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There is a saying, “healthy is as healthy does.” I really believe that.
In my 30 years teaching nutrition in home economics and family and consumer science, I always told my students there are a lot of ways to burn calories and there are a lot of foods that provide calories, but the final word on whether you gain or lose weight depends on calories in and calories burned.
In the past five years, there has been so much emphasis on television on healthy eating, but we still have a society of people with weight problems. I have to commend our first lady, Michelle Obama, for the interest she has taken in America’s young people.
Even school cafeterias are serving much healthier food than when I was in school. Hot dogs, pinto beans and homemade doughnuts were weekly options then. Can you imagine the elevated levels of sodium, fat and carbohydrates that were in the lunches four decades ago? Not so now. School lunches have baked foods that were once fried and healthier fresh vegetable options, an overall win for students.
I can remember growing up when there were not as many fast food options. In southern Hardin County, there was one restaurant we sometimes visited on Sunday after church. It was called The Martin Box because it was run by the Martin family and it was west of Four Corners on U.S. 62. My dad, a native of Boston, Mass., and a restaurant cook himself, knew how important it was to dine out and it was a great time for teaching manners while eating away from home.
I’m not sure when fast food arrived in Elizabethtown, but I remember as a high school student old enough to date, there was a Jerry’s and Lincoln Car Hop on the south side of town, Dairy Chef across from the city cemetery and Moo Dairy Queen on the same side as the hospital where French’s Dry Cleaners is now. While dating, many couples cruised from the south side of town to Jerry’s, which also had curb service, and back to Car Hop. Thank heavens the cost of gasoline wasn’t what it is today.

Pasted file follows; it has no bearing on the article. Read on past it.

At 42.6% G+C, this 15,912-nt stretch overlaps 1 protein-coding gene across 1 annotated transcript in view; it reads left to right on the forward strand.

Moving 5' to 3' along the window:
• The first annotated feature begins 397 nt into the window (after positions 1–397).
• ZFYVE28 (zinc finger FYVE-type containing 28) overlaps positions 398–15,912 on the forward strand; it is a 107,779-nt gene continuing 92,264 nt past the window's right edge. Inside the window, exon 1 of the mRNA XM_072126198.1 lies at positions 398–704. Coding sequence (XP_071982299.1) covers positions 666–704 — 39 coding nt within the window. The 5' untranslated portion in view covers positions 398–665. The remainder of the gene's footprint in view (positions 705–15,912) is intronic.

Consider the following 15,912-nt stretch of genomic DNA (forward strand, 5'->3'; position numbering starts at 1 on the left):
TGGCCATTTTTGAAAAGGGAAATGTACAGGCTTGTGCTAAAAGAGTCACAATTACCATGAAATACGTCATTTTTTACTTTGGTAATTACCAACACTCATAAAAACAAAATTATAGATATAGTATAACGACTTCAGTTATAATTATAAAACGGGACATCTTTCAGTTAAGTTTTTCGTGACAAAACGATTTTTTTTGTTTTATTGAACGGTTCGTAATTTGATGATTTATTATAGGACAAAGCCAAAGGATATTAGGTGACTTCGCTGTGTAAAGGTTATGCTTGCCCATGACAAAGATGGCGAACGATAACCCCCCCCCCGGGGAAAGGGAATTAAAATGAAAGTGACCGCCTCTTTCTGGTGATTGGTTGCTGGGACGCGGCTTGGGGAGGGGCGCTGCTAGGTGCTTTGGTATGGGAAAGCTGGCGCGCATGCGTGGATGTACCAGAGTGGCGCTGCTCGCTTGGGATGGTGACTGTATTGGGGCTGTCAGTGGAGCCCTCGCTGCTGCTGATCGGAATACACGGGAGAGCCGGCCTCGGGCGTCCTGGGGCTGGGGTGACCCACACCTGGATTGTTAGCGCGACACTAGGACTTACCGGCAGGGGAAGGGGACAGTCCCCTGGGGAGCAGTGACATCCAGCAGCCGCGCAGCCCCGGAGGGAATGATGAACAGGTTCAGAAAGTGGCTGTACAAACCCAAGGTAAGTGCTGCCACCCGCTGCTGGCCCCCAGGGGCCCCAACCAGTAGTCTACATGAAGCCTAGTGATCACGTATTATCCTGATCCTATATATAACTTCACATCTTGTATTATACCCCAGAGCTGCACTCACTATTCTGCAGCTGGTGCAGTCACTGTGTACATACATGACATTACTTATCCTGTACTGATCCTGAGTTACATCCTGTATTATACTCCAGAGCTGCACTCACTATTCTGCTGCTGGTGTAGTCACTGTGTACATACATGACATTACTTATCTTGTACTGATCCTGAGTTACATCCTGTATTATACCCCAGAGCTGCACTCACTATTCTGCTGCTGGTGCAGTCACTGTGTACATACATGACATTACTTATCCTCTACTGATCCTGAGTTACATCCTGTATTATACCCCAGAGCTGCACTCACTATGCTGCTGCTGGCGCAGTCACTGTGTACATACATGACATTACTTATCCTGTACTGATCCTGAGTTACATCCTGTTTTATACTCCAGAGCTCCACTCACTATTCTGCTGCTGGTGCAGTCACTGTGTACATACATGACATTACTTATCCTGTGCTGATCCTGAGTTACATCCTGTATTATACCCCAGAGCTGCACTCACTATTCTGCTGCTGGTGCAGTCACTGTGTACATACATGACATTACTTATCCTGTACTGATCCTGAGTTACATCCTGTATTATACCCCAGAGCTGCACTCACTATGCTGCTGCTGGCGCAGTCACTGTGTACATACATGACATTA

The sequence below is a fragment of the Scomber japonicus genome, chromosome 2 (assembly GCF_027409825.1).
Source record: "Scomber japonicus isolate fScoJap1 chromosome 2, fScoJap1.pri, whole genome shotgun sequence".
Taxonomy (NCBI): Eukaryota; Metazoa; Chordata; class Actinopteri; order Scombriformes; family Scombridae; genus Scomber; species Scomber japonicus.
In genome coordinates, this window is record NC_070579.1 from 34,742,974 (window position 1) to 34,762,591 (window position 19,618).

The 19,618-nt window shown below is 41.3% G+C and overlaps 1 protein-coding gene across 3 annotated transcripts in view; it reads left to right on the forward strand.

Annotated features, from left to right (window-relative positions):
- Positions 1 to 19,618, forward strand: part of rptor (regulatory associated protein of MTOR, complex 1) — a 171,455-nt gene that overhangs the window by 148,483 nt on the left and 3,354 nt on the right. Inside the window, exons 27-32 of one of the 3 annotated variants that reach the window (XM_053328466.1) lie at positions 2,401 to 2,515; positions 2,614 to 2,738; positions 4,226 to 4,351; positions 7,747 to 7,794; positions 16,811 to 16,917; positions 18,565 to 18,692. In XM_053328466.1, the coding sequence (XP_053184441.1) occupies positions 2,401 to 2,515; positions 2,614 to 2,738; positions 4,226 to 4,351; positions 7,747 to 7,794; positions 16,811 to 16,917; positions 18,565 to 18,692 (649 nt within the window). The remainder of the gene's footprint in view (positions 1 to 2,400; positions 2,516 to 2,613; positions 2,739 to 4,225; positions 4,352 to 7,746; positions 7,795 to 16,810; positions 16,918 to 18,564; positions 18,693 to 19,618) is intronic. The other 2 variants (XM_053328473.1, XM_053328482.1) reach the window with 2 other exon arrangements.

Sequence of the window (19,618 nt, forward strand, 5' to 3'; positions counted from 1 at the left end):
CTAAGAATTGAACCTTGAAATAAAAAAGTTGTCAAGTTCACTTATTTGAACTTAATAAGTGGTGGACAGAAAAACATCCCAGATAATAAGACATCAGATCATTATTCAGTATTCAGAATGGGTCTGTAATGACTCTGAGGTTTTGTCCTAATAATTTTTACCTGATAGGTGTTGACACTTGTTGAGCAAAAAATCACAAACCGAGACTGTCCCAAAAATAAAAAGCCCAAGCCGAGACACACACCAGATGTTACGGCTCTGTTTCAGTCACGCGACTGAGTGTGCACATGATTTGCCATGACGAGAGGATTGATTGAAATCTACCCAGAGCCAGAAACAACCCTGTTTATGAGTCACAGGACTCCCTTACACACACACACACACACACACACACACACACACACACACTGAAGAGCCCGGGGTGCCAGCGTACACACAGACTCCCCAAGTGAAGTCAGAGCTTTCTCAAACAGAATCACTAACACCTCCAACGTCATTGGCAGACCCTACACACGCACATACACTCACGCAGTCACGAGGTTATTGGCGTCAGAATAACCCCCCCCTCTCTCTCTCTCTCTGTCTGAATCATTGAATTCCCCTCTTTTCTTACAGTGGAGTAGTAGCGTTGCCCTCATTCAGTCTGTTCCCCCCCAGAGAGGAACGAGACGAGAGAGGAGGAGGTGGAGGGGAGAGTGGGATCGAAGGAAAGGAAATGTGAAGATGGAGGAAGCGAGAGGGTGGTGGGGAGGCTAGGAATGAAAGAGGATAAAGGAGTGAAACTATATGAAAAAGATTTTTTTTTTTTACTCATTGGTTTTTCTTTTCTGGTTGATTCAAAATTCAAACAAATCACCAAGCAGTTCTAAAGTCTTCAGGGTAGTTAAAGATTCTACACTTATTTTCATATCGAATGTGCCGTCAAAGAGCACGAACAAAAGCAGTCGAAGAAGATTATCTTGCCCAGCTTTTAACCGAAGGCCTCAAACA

Between then and now, the nation has become a fast food haven and many more opportunities for a “sit-down” dinner exist, too. Portions are large, as if they’re feeding a farm hand, and choices vary. It should have made eating healthy easier, but as long as you have loaded baked potatoes and sweet potatoes, king- size desserts and sugary signature drinks, our society is going to continue to get larger.
I learned a long time ago — and especially know now, being a senior — that our metabolism slows as we get older and we have to be disciplined to make wise choices. Riding the recumbent bicycle at the gym for 30 minutes and noting the calories burned didn’t allow me to make those unhealthy choices. In 1987 when I became a Lifetime Weight Watchers member, I vowed to myself to never gain it back. Ha. I wasn’t thinking clearly as I thought the same thing after getting to goal weight with LA Weight Loss. And now I find myself still fighting the fight and trying to be more active to help burn those calories while at the same time I limit calories.
Today, I want to give you some food for thought. Look at the nutritional information for fast food. Even though some are made to appear healthy, you may be surprised. If they are limiting fat, they are making up the flavor with something else. Here are some suggestions.
If you are a fan of Dr. Oz, you know he often offers healthy recipes. The recipe for the energy bar is delicious. Check the nutrition labeling on energy and fiber bars. It doesn’t always mean they are healthy.
The second recipe is from Rachel Torres, my yoga instructor at Energy Sports and Fitness. I love raw spinach in a salad, but I have not tried this one. Be brave and give it a try. Let me know your thoughts.
Dr. Oz Energy Bars
1 cup quick oats
½ cup peanut butter
1 teaspoon. vanilla
3 tablespoon honey
Mix together and shape into bars
Source: The Dr.Oz Show
Gross, but isn’t Smoothie
1 overripe and frozen banana, thawed just a little, 20 seconds in the microwave
½ cup yogurt
Blender full of fresh spinach
1 cup almond milk, fruit juice, regular milk or even water
Blend in the blender until all ingredients are mixed.
Peanut butter and ¼ cup cocoa and 2 ice cubes
Source: Rachel Torres
Nora Sweat, author of “Mama and Me,” is a native of Hardin County and a retired home economics/family and consumer science teacher. She can be reached at firstname.lastname@example.org or by mail at 408 W. Dixie Ave., Elizabethtown, KY 42701.